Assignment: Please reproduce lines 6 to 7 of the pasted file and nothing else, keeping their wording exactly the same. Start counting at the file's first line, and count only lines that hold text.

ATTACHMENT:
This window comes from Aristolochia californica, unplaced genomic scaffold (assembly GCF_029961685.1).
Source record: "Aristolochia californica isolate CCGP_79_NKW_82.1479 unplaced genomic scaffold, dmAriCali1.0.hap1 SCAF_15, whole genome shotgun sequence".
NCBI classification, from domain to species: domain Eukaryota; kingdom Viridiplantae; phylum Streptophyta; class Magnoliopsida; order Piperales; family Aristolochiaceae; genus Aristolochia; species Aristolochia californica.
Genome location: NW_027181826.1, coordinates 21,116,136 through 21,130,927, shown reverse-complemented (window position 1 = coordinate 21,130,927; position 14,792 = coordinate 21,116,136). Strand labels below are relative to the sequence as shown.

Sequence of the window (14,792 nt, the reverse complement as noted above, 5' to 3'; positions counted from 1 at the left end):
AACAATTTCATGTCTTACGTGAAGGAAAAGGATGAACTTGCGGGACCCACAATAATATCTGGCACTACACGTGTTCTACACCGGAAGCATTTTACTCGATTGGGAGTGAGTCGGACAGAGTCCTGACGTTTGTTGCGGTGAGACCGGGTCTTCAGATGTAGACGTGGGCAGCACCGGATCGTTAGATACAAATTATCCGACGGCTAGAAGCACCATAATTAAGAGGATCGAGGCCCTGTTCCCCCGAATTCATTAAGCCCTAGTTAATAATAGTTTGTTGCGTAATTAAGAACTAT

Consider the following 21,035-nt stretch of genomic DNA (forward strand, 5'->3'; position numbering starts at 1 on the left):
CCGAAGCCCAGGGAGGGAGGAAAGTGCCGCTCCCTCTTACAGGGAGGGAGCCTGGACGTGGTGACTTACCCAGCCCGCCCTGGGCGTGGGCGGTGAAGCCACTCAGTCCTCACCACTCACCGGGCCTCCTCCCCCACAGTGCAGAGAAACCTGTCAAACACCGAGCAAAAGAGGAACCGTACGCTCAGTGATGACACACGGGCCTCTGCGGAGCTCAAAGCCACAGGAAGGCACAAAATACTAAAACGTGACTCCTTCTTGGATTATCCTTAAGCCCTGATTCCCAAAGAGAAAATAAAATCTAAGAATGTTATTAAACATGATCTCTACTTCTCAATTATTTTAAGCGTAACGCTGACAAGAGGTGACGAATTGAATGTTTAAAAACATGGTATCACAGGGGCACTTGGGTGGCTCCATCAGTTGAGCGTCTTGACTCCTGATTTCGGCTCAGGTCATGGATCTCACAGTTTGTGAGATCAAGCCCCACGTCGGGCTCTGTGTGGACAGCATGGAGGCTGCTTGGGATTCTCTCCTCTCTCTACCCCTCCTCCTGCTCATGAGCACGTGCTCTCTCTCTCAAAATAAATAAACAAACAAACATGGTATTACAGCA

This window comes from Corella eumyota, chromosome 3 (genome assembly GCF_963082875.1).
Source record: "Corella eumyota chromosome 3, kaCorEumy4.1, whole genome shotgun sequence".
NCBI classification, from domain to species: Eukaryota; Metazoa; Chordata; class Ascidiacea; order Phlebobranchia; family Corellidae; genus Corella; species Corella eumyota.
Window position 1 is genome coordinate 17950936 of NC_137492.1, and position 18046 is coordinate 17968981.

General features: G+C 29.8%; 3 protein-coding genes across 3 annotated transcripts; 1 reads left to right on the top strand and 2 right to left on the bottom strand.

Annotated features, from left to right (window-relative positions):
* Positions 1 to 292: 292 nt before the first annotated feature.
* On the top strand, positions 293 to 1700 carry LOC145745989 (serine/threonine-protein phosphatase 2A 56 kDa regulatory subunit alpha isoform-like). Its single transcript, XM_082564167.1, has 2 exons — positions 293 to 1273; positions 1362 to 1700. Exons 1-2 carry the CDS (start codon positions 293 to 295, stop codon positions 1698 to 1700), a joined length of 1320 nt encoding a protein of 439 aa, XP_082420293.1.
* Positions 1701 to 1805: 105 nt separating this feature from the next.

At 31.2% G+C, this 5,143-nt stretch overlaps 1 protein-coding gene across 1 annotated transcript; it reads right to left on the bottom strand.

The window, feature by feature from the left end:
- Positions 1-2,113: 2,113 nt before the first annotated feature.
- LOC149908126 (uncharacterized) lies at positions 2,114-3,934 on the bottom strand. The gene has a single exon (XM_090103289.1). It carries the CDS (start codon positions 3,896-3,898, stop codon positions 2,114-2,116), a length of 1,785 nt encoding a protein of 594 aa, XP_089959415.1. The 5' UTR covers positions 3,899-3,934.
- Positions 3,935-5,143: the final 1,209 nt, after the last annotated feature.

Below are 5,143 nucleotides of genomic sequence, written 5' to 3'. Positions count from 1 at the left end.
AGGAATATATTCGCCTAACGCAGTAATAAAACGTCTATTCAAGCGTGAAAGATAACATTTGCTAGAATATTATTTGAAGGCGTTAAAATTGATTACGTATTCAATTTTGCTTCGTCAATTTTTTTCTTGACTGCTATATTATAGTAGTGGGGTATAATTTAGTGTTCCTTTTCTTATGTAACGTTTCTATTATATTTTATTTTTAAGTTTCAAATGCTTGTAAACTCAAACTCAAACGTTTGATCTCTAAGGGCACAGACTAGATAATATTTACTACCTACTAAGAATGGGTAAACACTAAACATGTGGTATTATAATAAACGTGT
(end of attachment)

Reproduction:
AACAATTTCATGTCTTACGTGAAGGAAAAGGATGAACTTGCGGGACCCACAATAATATCTGGCACTACACGTGTTCTACACCGGAAGCATTTTACTCGATTGGGAGTGAGTCGGACAGAGTCCTGACGTTTGTTGCGGTGAGACCGGGTCTTCAGATGTAGACGTGGGCAGCACCGGATCGTTAGATACAAATTATCCGACGGCTAGAAGCACCATAATTAAGAGGATCGAGGCCCTGTTCCCCCGAATTCATTAAGCCCTAGTTAATAATAGTTTGTTGCGTAATTAAGAACTAT

Consider the following 21,035-nt stretch of genomic DNA (forward strand, 5'->3'; position numbering starts at 1 on the left):